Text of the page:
And as Mark Weisbot noted

Meanwhile, Snowden and Glenn Greenwald and Wikileaks are winning. At the outset Snowden said his biggest fear was that people would see “the lengths that the government is going to grant themselves powers unilaterally to create greater control over American society and global society and that ‘nothing will change'”. But his disclosures have already created a new debate, and political change will follow. [..]

The spectacle of US attorney general Eric Holder trying to offer Russia assurances that his government would not torture or execute Snowden speaks volumes about how far the US government’s reputation on human rights – even within the United States – has plummeted over the past decade.

Legally, morally and ethically, Pres. Obama has no room to criticize Russia on it human rights violations.  

Oct 20 2011

Tiger, Tiger: The Year of the Tiger

I wrote this diary a year ago October 22. In light of the tragic event in Ohio that ended the lives of 18 Bengal Tigers, 17 Lions, 8 Bears, 1 Wolf, I am republishing it.

What digby said:

I cannot understand why anyone should be allowed to keep endangered species in a private zoo. But even assuming that property worshiping Americans won’t stand for such a ban, no one should be able to do this after having been cited over and over again for animal cruelty and abuse. What a horrible story.

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TIGER, tiger, burning bright

In the forests of the night,

What immortal hand or eye

Could frame thy fearful symmetry?

h/t watertiger @ Dependable Renegade

Yaaaay . . . um, Putin?

Leaders to Convene on Tiger Rescue

By John Rudolph Collins

With just 3,200 tigers thought to remain in the wild, time is growing short to save the species. Poaching and habitat destruction continue to imperil the tiger, which has undergone an estimated 40 percent drop in its wild population over the last decade and is now perched on the brink of extinction throughout much of its range.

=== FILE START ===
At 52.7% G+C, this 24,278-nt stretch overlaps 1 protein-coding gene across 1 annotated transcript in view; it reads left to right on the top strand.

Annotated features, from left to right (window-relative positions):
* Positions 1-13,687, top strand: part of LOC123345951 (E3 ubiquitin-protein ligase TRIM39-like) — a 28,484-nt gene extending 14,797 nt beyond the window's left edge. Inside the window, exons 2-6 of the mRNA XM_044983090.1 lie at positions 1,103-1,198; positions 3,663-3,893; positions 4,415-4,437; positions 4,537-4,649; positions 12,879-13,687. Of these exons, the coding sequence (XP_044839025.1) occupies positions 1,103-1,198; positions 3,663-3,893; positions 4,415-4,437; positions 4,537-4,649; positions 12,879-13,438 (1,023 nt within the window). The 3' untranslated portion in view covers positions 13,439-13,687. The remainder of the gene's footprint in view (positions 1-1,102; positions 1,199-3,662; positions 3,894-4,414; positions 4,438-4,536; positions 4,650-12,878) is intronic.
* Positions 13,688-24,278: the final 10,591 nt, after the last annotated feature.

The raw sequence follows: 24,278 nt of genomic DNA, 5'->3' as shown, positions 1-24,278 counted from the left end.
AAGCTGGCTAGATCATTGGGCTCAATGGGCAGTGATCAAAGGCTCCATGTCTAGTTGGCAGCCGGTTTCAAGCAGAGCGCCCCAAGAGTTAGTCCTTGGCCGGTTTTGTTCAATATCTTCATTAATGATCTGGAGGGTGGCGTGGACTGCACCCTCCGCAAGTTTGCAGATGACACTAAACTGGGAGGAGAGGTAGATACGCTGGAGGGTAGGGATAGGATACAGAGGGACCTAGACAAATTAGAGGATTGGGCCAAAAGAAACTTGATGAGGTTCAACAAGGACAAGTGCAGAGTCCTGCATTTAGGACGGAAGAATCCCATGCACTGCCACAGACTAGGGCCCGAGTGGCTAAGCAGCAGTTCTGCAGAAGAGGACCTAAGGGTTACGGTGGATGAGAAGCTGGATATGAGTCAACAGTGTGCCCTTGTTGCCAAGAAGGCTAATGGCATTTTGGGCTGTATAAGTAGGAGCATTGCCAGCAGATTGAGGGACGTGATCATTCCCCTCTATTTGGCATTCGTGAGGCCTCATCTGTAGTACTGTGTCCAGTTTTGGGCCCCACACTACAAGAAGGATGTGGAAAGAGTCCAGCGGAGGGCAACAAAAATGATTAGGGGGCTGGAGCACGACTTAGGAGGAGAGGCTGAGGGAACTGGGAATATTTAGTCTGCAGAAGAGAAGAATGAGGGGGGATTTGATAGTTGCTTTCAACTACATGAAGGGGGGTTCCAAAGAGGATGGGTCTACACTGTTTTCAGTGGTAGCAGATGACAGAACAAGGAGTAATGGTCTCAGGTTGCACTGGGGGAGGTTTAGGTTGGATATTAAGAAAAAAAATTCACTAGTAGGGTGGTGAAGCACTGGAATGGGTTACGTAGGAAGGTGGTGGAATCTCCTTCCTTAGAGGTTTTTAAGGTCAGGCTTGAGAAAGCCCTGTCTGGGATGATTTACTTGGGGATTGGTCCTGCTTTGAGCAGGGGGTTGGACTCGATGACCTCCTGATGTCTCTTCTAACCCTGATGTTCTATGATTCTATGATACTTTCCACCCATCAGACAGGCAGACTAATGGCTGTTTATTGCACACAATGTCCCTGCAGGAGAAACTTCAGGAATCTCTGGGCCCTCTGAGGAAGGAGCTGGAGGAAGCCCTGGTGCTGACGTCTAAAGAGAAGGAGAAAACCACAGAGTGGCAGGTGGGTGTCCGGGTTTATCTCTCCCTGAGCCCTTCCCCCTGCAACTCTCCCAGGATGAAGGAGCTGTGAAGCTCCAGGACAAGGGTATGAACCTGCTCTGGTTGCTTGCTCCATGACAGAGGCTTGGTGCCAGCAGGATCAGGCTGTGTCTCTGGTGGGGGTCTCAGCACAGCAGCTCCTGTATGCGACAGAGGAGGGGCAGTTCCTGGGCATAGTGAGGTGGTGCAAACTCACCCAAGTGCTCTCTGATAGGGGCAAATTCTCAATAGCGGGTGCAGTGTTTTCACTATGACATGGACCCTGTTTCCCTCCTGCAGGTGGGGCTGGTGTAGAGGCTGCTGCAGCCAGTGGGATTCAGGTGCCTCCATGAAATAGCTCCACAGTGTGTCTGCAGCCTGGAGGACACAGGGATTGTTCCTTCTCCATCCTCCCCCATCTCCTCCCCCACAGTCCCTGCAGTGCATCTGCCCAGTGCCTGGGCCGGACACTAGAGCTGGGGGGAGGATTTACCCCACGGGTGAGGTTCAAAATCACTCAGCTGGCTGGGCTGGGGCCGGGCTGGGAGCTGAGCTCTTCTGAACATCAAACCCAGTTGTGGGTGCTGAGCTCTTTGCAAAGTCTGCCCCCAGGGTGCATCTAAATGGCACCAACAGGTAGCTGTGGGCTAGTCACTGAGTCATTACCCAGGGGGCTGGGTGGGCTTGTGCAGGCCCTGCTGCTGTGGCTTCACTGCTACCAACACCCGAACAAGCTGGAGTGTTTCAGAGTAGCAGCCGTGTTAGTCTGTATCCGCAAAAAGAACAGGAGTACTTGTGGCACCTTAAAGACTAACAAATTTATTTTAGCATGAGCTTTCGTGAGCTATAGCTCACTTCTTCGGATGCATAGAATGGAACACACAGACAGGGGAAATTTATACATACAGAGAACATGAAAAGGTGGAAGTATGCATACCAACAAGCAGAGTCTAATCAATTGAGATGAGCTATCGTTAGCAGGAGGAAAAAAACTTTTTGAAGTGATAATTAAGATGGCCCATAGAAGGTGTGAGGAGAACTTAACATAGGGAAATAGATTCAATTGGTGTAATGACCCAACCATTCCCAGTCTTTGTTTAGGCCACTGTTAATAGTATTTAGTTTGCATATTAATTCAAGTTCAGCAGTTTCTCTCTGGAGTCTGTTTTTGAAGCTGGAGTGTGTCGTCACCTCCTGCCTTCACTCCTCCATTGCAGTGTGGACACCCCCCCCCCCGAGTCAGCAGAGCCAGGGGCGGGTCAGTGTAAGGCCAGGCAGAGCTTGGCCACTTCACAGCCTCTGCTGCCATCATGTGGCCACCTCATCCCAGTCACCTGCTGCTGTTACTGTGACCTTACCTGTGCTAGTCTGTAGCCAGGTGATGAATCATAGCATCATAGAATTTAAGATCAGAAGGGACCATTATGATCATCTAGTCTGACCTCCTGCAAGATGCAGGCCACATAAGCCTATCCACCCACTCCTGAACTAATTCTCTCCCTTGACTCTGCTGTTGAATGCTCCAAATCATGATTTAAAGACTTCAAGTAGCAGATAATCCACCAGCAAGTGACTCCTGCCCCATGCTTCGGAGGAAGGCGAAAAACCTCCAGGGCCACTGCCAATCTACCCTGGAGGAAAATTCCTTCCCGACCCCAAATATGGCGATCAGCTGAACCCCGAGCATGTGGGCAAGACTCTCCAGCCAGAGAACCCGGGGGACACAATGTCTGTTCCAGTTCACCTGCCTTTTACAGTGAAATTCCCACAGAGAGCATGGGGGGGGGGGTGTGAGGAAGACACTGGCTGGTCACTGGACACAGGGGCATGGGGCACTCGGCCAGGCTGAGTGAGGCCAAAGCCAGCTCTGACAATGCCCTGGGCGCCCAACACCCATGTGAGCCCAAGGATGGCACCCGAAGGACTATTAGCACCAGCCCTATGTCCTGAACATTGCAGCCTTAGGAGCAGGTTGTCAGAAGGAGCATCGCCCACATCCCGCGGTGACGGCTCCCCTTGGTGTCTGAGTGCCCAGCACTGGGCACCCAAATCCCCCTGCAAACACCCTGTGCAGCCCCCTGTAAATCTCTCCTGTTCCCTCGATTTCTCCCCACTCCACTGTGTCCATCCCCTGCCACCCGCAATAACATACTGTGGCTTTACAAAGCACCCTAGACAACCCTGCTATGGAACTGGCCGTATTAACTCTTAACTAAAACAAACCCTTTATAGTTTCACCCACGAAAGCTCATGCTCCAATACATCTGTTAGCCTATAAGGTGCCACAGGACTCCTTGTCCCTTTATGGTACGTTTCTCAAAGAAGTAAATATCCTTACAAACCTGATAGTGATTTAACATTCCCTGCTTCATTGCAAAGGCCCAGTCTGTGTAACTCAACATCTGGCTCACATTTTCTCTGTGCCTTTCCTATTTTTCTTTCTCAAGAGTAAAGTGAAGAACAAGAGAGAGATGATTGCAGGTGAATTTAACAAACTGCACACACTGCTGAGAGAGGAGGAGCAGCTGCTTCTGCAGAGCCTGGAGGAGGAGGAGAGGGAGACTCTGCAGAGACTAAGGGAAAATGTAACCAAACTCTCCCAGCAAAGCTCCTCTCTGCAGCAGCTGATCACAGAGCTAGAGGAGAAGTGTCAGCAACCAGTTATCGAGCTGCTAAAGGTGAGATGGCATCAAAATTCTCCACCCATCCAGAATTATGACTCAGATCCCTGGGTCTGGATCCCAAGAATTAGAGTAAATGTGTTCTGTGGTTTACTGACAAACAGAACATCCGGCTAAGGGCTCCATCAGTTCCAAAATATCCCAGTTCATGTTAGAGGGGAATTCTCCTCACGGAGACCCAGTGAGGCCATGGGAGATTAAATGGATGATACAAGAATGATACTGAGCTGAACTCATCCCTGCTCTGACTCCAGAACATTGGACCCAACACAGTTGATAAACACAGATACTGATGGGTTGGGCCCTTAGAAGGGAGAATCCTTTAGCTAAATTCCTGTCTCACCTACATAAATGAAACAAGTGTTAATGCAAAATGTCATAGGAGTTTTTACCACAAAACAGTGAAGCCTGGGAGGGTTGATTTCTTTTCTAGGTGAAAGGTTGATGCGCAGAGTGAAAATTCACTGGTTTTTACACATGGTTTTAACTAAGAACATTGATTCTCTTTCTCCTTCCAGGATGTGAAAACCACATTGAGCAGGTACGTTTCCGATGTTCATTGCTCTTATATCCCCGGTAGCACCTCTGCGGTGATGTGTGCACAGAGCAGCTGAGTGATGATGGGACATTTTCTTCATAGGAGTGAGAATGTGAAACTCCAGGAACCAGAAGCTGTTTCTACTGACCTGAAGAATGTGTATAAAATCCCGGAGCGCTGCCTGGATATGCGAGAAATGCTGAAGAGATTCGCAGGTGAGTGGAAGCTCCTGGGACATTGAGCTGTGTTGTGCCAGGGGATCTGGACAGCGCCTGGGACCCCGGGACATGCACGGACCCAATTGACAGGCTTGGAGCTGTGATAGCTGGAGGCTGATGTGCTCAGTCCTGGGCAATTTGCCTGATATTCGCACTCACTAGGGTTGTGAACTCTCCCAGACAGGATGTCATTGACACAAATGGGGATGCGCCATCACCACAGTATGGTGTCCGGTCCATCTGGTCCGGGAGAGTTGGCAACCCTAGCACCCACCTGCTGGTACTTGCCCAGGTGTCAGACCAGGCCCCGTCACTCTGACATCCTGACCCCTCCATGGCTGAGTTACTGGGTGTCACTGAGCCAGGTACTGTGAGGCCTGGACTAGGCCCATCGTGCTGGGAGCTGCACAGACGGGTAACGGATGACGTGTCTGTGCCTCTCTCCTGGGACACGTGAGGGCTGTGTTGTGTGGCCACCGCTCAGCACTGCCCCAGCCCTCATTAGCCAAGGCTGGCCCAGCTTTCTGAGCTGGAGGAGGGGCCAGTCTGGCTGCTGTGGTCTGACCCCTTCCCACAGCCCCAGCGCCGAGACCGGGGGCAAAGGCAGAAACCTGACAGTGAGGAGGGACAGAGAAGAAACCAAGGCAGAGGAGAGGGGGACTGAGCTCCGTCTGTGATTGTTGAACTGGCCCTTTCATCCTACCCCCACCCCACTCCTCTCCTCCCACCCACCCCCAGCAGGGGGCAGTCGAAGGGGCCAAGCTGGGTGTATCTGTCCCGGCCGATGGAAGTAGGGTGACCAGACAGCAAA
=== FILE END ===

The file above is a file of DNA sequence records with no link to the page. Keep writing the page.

Next month, however, officials from the remaining countries with wild tigers will gather in St. Petersburg, Russia, for a major conference on how to reverse the decline of the species. A draft declaration for the summit sets a goal of doubling the wild tiger population by 2022, and conservationists and biologists have high hopes for the gathering.

The summit conference “promises to be the most significant meeting ever held to discuss the fate of a single non-human species,” a group of tiger experts declared in September, in the preface of a major new report charting the tiger’s perilous condition.

Prime Minister Vladimir V. Putin of Russia has already agreed to attend the event and has been a critical force behind its development. His presence is expected to draw numerous heads of state and high-level delegations from the 13 “tiger range” nations.

Look at the size of these paws

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Bringing the Tiger Back from the Brink-The Six Percent Solution

The Tiger Summit, to be hosted by Prime Minister Vladimir Putin in Russia in November 2010-the Chinese Year of the Tiger and the International Year of Biodiversity-promises to be the most significant meeting ever held to discuss the fate of a single non-human species. The Summit will culminate efforts by the Global Tiger Initiative (GTI), launched in 2008 by Robert Zoellick, World Bank President. Leaders of 13 tiger range states, supported by international donors and conservationists attending the summit, are being asked to commit to substantive measures to prevent the unthinkable: extinction of the world’s last wild tiger populations.

Wild tiger numbers are at an historic low. There is no evidence of breeding populations of tigers in Cambodia, China, Vietnam, and DPR Korea. Current approaches to tiger conservation are not slowing the decline in tiger numbers, which has continued unabated over the last two decades. While the scale of the challenge is enormous, we submit that the complexity of effective implementation is not: commitments should shift to focus on protecting tigers at spatially well-defined priority sites, supported by proven best practices of law enforcement, wildlife management, and scientific monitoring. Conflict with local people needs to be mitigated. We argue that such a shift in emphasis would reverse the decline of wild tigers and do so in a rapid and cost-efficient manner.

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Save the Tiger